Squirrels mating 4 Bermuda Run jamiesbirds

 She can’t run fast enough

Squirrel on bird bath Bermuda Run jamiesbirds

Cool down

Squirrel under  feeder 100a Bermuda Run jamiesbirds


Best Camera for Birding?

Barred Owl 3-22-15 Tanglewod Park AvanceNC jamiesbirds

Barred Owl

 Red-shouldered Hawk3-22-15 Tanglewod Avance NC jamiesbirds

Red-shouldered Hawk

I have always enjoyed being an amateur photographer. Above are two birds that I recently shot with a small Canon SX-50 camera on a cloudy day and from long range at Tanglewood Park in Forsyth County, NC. This Canon is the camera that I recommend for the average birder. Disclaimer: If you want professional quality bird photography, this post in NOT for you. BTW, you can click on photos to enlarge them in a new window.

The bird below, named Lola, is one of the offspring of Flitter and Maude, the birds who introduced me to bird-watching. Lola is a young, female Northern cardinal.

Lola 90 b jamiesbirds

As a still-novice birder, photo-documentation has been very helpful to me to correctly identify species and to learn more about them, especially new birds. When I am uncertain about a bird, I just send a photo to one my experienced birder friends who promptly and properly identify the bird.  And taking photos is useful just as a way to get a better look. Not long ago, for example, I saw a dimly-lit bird at dusk with a beak that made it look to me like a Kingbird — not at all likely — but when I examined the pictures in Photoshop, it became obvious that the mystery bird was a Robin.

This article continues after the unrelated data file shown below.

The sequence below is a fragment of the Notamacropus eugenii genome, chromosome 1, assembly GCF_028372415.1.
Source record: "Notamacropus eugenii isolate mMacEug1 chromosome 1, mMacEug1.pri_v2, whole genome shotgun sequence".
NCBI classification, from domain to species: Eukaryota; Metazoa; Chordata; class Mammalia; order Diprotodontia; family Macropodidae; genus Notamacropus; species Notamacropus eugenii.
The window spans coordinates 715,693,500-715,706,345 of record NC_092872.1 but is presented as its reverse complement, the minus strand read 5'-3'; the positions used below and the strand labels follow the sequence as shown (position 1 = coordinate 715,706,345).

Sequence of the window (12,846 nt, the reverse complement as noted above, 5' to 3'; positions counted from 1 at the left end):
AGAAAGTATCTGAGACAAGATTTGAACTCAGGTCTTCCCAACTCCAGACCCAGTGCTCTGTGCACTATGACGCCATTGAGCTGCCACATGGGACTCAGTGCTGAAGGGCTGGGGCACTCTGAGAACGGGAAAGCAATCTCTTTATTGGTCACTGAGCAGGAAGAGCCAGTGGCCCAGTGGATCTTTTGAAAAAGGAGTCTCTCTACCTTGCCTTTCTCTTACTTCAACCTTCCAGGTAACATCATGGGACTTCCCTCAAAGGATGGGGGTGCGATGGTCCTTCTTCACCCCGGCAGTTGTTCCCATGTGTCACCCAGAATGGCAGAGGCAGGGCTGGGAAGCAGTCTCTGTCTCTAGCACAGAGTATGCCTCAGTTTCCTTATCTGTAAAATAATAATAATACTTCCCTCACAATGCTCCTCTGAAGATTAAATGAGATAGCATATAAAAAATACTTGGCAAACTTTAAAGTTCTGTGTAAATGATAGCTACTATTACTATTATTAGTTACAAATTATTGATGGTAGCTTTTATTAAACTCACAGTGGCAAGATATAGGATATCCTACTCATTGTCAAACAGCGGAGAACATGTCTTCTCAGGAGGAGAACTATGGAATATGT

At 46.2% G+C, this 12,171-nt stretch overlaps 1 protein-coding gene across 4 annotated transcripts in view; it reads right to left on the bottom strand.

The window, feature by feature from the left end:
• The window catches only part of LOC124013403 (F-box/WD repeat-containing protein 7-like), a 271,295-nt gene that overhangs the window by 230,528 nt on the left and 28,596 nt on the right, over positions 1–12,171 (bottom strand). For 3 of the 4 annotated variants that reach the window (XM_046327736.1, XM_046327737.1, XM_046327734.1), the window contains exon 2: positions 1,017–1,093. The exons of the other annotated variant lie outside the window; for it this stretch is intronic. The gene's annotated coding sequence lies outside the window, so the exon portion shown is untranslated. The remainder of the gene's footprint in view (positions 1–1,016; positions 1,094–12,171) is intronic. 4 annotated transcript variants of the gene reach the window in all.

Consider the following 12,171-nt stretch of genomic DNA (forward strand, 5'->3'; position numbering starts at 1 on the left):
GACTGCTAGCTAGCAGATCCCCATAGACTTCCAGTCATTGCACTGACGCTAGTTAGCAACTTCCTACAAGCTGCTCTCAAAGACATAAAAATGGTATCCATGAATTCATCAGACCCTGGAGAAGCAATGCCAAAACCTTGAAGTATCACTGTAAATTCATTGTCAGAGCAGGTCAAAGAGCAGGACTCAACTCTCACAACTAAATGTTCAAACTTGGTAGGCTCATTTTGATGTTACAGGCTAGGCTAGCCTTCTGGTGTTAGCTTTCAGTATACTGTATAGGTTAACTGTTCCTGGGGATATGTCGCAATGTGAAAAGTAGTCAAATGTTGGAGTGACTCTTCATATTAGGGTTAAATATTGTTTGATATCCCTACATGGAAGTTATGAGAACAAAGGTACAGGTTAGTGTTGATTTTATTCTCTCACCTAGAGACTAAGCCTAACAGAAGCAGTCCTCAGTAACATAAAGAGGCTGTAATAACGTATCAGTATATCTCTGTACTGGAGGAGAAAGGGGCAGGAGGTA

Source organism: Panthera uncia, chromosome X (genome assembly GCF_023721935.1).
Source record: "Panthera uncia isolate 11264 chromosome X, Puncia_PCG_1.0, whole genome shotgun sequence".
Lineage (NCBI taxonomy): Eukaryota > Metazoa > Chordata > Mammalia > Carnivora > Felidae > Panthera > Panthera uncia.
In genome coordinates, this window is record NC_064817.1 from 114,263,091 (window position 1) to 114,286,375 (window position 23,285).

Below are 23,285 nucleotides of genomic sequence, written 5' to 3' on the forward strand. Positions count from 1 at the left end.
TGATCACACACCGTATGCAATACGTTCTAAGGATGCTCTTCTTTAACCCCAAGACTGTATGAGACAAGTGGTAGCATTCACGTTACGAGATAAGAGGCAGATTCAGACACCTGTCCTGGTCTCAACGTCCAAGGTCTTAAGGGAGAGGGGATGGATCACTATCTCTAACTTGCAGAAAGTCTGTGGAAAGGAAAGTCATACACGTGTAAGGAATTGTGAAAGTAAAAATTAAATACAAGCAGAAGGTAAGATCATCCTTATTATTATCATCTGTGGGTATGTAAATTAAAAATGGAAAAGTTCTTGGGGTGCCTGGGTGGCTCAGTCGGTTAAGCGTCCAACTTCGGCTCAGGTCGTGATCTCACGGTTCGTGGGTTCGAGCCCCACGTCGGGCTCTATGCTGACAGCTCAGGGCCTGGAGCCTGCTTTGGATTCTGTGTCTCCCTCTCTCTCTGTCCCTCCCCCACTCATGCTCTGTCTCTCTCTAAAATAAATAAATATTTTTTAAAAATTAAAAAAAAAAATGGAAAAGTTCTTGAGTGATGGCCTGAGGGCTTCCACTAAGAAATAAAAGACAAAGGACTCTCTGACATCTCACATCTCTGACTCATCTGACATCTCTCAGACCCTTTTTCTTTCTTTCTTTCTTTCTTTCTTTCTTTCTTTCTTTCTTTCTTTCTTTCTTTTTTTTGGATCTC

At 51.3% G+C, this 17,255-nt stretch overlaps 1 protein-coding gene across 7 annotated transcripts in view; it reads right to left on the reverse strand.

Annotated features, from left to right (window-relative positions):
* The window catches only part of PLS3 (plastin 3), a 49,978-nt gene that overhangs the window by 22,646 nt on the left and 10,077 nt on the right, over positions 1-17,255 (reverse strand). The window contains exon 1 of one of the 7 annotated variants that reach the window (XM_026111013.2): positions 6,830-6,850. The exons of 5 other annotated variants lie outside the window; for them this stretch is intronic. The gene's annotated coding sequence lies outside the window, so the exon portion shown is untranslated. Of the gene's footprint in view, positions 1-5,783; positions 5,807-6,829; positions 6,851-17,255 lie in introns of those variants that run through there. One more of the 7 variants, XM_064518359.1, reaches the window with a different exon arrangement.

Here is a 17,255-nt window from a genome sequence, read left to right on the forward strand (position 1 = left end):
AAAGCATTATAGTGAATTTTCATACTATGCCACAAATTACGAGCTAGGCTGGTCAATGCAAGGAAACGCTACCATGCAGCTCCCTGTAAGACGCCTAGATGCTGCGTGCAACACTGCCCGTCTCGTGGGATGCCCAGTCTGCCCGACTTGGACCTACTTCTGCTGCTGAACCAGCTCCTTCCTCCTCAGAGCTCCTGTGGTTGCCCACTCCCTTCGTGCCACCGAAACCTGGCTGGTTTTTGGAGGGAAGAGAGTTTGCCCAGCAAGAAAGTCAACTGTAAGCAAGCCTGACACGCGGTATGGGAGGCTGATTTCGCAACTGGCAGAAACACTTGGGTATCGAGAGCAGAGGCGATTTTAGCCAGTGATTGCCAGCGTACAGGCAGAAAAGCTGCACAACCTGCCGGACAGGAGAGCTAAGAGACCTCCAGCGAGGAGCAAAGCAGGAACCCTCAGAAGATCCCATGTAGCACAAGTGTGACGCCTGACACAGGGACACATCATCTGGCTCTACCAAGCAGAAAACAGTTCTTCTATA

Egret in fligfht a 9-14-14 jamiesbirds

Great Egret in flight in Bermuda Run East (15th hole)

Camera equipment? I have some expensive and some “relatively” inexpensive cameras. The expensive Sony stuff — Sony a99 camera with a 70-300mm zoom lens — can capture images of birds in flight (as above), but the relatively inexpensive camera — sorry, still about $350 on Amazon — has a phenomenal 50X zoom lens.

Canon SX50 long lens jamiesbirds

The Sony is very expensive and clearly has many advantages over the Canon camera, including the ability to alter shutter speed and aperture at the touch of a button, not to mention that it can shoot 11 frames/second. The light meter is built in and it has a lot of other bells and whistles. The Sony is a serious camera for someone who takes their photography somewhat seriously. (I am not sure that that person is me.)

And truthfully, for that money there may be many better cameras out there. I chose that combination of Sony camera/lens, because I felt that I could handle it, size and weight-wise.  However, the 300mm limit of the Sony lens doesn’t approach the 1,200mm zoom of the Canon SX-50.  So, the big Sony camera comes out for special occasions and for specific applications. For my everyday birding, most of the time, I prefer my Canon SX-50.

Using the Canon SX50 camera, you have to have a steady hand and a relatively-still bird. Most of my photos on this blog are taken with it. When shooting, I take as many shots as I can get in before my arms start to shake. This is done on the principle that one out of ten frames will be in good focus. When shooting long-range, I even control my breathing. To get good photos with this camera, it does take practice.